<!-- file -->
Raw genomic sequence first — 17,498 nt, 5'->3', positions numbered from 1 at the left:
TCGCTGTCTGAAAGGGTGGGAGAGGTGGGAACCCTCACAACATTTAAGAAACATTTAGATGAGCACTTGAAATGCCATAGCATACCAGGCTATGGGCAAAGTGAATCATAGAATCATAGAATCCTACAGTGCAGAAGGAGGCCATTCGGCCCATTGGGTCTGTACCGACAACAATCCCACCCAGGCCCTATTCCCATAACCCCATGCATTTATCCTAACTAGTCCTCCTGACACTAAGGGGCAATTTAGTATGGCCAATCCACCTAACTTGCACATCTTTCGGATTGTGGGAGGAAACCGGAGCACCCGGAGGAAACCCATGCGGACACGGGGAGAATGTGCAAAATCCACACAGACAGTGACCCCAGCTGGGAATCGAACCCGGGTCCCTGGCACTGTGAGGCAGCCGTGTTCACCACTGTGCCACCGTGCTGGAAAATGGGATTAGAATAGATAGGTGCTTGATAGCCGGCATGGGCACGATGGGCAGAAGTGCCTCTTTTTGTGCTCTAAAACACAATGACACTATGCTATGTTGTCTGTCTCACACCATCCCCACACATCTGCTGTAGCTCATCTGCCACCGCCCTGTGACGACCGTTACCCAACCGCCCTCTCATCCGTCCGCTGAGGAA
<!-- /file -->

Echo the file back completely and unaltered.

Raw genomic sequence first — 17,498 nt, 5'->3', positions numbered from 1 at the left:
TCGCTGTCTGAAAGGGTGGGAGAGGTGGGAACCCTCACAACATTTAAGAAACATTTAGATGAGCACTTGAAATGCCATAGCATACCAGGCTATGGGCAAAGTGAATCATAGAATCATAGAATCCTACAGTGCAGAAGGAGGCCATTCGGCCCATTGGGTCTGTACCGACAACAATCCCACCCAGGCCCTATTCCCATAACCCCATGCATTTATCCTAACTAGTCCTCCTGACACTAAGGGGCAATTTAGTATGGCCAATCCACCTAACTTGCACATCTTTCGGATTGTGGGAGGAAACCGGAGCACCCGGAGGAAACCCATGCGGACACGGGGAGAATGTGCAAAATCCACACAGACAGTGACCCCAGCTGGGAATCGAACCCGGGTCCCTGGCACTGTGAGGCAGCCGTGTTCACCACTGTGCCACCGTGCTGGAAAATGGGATTAGAATAGATAGGTGCTTGATAGCCGGCATGGGCACGATGGGCAGAAGTGCCTCTTTTTGTGCTCTAAAACACAATGACACTATGCTATGTTGTCTGTCTCACACCATCCCCACACATCTGCTGTAGCTCATCTGCCACCGCCCTGTGACGACCGTTACCCAACCGCCCTCTCATCCGTCCGCTGAGGAA